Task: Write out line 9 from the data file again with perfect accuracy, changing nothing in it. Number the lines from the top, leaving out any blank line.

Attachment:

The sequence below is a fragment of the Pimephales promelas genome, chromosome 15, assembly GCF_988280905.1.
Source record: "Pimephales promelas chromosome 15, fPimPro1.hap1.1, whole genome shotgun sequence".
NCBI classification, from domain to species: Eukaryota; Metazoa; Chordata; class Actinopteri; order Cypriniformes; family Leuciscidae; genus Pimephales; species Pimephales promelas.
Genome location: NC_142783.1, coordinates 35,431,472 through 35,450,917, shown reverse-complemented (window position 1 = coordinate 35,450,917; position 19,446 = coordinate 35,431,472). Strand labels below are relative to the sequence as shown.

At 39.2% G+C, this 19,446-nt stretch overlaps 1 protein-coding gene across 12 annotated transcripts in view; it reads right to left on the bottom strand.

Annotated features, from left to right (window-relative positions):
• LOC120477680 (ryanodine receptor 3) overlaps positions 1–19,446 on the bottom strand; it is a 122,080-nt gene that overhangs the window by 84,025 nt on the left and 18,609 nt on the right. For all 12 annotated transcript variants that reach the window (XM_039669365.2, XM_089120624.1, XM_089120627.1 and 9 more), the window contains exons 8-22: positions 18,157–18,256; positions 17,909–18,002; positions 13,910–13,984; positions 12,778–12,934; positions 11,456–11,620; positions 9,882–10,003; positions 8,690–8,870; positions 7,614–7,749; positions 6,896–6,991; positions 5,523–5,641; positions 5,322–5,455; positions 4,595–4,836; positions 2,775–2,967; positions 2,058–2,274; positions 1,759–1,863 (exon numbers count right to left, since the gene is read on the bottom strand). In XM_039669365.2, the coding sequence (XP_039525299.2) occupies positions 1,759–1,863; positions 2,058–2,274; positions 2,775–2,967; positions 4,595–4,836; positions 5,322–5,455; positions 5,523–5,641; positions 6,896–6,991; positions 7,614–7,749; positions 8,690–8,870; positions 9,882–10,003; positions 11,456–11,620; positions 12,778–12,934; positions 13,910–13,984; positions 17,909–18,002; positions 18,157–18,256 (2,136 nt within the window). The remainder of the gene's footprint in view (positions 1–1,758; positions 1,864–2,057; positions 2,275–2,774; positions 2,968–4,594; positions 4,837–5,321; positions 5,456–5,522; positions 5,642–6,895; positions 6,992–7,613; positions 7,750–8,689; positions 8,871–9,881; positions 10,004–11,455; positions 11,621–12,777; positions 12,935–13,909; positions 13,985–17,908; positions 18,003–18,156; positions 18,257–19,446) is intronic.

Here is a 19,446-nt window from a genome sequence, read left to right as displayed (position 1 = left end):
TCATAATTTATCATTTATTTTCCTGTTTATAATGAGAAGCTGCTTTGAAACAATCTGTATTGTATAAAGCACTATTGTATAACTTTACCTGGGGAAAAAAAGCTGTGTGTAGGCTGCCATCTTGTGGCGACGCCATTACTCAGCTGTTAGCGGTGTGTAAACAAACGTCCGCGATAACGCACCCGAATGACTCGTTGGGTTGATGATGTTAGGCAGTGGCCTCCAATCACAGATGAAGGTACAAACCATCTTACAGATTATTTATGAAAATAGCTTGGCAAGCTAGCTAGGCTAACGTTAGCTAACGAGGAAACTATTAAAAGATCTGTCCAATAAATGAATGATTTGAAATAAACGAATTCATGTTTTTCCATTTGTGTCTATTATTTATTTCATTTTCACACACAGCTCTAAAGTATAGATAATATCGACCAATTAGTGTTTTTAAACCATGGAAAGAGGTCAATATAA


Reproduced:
TCATAATTTATCATTTATTTTCCTGTTTATAATGAGAAGCTGCTTTGAAACAATCTGTATTGTATAAAGCACTATTGTATAACTTTACCTGGGGAAAAAAAGCTGTGTGTAGGCTGCCATCTTGTGGCGACGCCATTACTCAGCTGTTAGCGGTGTGTAAACAAACGTCCGCGATAACGCACCCGAATGACTCGTTGGGTTGATGATGTTAGGCAGTGGCCTCCAATCACAGATGAAGGTACAAACCATCTTACAGATTATTTATGAAAATAGCTTGGCAAGCTAGCTAGGCTAACGTTAGCTAACGAGGAAACTATTAAAAGATCTGTCCAATAAATGAATGATTTGAAATAAACGAATTCATGTTTTTCCATTTGTGTCTATTATTTATTTCATTTTCACACACAGCTCTAAAGTATAGATAATATCGACCAATTAGTGTTTTTAAACCATGGAAAGAGGTCAATATAA